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DR FLO: Role of alcohol in gout and stomach pain



Discomfort on the abdomen is most likely due to gastritis, triggered by alcohol intake.

Dr Flo, I am 23 years old. For the past two months I have been drinking more than I was before. I have developed pressure inside my left side just below the rib and the middle of the waist. It’s uncomfortable but not painful. What could it be? Wolf

The discomfort on the left side and abdomen is most likely due to gastritis, triggered by alcohol intake.

Gastritis means the lining of your stomach is inflamed or irritated, due to excess stomach acid or imbalance of some digestive enzymes.

When this goes on for some time, it can lead to formation of an ulcer, which is an open wound on the lining of the stomach, the lower part of the oesophagus or the duodenum (first part of the small intestines).

The discomfort may come when hungry, or just after eating, or it may be worse at night. You may also experience pain, heartburn, a lot of gas in the stomach, nausea or vomiting, constipation, or occasional diarrhoea.

If the excess acid is coming back up the food pipe, it can cause throat irritation and pain, cough and a bitter taste in the mouth. If the ulcer is severe, you may have blood in the vomit, dark-coloured stool, weight loss and severe pain.

Most times, gastritis goes away on its own, or with medication. The symptoms usually come back from time to time, especially when triggered e.g. by taking some painkillers, binge drinking, staying hungry, or taking particular foods.

To manage it, stop taking alcohol, or if you must, make sure you eat well before drinking; take water constantly and avoid taking more than four units of alcohol.

There are medications to manage the symptoms, including proton pump inhibitors like omeprazole; sucralfate and antacid syrups.

Dr Flo, I recently visited a doctor because I was suffering from joint pain. After a uric acid test, I was diagnosed with gout. What causes it and what kind of consequences am I faced with? Alnashir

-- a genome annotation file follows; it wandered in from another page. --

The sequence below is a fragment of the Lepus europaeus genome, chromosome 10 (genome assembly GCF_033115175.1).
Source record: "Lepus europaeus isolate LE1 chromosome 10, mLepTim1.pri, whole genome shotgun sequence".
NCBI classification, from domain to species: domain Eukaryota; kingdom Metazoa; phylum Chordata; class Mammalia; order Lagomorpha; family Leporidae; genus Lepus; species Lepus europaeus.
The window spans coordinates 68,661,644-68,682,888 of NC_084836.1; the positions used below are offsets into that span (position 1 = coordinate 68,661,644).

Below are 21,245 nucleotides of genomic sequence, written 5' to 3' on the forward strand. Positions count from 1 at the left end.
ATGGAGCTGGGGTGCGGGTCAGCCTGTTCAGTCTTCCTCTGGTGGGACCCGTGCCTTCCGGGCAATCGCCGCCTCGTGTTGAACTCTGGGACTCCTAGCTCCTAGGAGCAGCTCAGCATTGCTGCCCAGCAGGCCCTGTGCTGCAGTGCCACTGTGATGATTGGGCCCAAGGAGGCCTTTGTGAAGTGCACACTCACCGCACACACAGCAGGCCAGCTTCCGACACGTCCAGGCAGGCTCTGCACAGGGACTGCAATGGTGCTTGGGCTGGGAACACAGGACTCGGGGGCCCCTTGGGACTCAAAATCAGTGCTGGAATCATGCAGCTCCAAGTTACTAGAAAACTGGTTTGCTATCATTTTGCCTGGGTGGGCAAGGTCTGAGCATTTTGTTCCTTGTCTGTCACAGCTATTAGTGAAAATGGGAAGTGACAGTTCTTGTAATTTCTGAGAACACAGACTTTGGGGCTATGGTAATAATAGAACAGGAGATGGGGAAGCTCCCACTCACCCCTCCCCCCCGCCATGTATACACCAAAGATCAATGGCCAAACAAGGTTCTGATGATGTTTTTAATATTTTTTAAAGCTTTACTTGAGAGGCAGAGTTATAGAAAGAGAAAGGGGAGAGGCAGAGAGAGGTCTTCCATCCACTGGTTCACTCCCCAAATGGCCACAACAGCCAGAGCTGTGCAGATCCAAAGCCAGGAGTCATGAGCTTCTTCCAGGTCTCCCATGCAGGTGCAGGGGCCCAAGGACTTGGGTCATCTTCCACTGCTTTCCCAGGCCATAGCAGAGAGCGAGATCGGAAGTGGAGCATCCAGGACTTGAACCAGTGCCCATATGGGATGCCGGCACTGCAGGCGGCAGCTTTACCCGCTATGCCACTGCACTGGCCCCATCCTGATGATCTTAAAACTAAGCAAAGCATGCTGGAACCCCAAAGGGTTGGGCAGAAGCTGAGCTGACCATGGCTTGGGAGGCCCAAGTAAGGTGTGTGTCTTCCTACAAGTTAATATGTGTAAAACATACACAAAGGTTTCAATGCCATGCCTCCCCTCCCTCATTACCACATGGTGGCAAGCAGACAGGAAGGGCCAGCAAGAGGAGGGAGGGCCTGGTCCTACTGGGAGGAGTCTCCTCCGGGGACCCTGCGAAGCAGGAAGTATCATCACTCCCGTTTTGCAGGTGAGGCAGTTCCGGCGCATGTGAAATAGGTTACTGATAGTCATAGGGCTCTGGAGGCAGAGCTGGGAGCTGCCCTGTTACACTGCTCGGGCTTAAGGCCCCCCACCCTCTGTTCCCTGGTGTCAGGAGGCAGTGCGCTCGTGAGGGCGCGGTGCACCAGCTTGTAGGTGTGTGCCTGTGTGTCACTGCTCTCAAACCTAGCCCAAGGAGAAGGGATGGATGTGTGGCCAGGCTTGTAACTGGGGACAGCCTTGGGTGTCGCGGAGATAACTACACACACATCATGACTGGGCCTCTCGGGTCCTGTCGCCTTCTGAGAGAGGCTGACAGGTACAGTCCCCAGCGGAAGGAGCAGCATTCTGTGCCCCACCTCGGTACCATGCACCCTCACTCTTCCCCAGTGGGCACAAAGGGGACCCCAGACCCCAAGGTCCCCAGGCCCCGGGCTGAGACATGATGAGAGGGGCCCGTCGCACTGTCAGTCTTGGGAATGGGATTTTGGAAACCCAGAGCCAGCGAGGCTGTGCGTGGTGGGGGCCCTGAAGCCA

Dear Alnashir,
Gout occurs when there is accumulation of uric acid crystals in the joints or tendons. Uric acid is produced when the body breaks down purines, which are a part of some foods.

Uric acid builds up if a lot of it is produced and the body is unable to handle it as it should. The excess builds up and is deposited in joints, causing inflammation. Most times, the pain develops very quickly, maybe overnight, and the affected joint is warm, swollen and red.

The most common joint that is affected is at the base of the big toe. Other joints can also be affected e.g. ankles, knees, wrists, fingers or elbows. The pain is severe for several hours or days, then it starts to subside. There are usually repeat attacks later on.

There is a higher risk of developing gout if someone in your family has it, or if you are a man or a menopausal woman, and if you are older in age.

Other risk factors include obesity, excessive alcohol consumption, kidney disease and hypertension. Some medications also increase the risk of getting gout.

There are medications to reduce uric acid levels and medication to reduce the pain and inflammation. You may be advised to take the uric acid lowering medication for a long time.

To prevent gout attacks, take a lot of fluids, maintain a healthy weight, exercise regularly, take a balanced diet with a lot of vegetables and dairy products, minimise foods with high purine content like meat, sea food and organ meats (like liver and kidneys), reduce alcohol intake, avoid sugary drinks and snacks and stop smoking.